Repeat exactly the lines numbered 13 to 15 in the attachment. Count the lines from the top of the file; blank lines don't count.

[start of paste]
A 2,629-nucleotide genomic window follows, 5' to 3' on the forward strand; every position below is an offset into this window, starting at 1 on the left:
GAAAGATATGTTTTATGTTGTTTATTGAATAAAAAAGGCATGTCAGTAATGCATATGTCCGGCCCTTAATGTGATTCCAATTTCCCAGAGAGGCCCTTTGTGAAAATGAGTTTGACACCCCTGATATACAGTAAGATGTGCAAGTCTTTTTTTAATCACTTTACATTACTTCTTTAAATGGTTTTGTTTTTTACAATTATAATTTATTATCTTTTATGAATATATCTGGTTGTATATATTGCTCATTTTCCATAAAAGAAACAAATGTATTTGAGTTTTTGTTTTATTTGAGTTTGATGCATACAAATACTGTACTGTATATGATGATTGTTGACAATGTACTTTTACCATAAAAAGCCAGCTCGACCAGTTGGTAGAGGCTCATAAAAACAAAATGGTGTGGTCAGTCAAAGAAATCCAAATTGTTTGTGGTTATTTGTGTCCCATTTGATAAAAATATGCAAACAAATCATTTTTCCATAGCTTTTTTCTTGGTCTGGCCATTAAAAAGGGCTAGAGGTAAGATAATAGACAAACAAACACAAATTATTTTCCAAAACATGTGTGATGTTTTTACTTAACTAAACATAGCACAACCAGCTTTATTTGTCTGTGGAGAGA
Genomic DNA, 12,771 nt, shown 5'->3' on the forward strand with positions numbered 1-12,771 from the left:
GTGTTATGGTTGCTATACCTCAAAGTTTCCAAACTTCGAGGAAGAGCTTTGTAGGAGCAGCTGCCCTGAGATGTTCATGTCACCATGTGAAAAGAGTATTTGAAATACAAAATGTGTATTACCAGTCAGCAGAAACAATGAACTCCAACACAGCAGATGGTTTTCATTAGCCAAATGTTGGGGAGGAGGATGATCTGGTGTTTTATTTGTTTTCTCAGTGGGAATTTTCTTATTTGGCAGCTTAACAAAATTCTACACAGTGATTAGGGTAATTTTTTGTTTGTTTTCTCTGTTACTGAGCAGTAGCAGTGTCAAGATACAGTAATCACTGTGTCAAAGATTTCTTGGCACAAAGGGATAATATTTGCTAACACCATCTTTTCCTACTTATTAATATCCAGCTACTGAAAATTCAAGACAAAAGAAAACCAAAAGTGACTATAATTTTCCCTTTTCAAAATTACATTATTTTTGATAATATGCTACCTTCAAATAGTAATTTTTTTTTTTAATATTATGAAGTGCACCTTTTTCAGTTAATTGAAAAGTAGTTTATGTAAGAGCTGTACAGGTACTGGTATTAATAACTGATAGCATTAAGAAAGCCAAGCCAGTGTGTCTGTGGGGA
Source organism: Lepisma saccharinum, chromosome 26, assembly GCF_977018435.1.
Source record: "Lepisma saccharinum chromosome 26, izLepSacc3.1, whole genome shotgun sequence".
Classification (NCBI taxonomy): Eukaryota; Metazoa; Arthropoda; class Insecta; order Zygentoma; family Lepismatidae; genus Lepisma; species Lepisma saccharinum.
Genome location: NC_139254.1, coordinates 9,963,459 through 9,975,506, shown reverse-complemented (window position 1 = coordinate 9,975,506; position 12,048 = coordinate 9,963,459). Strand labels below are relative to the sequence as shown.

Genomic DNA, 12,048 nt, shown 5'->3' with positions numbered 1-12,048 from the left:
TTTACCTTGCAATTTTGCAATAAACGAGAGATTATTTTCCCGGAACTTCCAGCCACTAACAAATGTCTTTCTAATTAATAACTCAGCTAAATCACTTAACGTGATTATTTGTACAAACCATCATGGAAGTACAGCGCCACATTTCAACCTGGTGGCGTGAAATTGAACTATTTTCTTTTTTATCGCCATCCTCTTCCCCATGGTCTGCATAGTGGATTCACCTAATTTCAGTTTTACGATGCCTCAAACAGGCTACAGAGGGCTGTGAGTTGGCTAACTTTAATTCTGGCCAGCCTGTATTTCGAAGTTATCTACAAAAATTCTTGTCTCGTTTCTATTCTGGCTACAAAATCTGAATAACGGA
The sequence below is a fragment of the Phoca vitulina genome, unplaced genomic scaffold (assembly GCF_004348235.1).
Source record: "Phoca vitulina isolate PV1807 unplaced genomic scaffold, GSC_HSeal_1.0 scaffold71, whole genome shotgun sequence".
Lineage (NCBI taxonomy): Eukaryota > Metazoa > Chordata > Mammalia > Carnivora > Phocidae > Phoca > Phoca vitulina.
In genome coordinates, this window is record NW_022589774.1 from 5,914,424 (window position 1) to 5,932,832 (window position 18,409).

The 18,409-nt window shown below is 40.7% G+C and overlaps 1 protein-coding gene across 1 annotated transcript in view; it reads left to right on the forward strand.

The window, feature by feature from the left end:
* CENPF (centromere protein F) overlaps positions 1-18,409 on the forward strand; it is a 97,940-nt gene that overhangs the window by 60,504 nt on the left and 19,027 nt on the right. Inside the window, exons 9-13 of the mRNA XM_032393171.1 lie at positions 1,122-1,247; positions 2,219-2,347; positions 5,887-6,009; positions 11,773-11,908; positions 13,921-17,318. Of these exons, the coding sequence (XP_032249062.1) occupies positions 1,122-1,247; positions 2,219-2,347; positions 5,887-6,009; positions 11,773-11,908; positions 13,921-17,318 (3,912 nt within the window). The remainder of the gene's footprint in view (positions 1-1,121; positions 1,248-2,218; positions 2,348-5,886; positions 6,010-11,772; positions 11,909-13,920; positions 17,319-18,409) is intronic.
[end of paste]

Lineage (NCBI taxonomy): Eukaryota > Metazoa > Chordata > Mammalia > Carnivora > Phocidae > Phoca > Phoca vitulina.
In genome coordinates, this window is record NW_022589774.1 from 5,914,424 (window position 1) to 5,932,832 (window position 18,409).

The 18,409-nt window shown below is 40.7% G+C and overlaps 1 protein-coding gene across 1 annotated transcript in view; it reads left to right on the forward strand.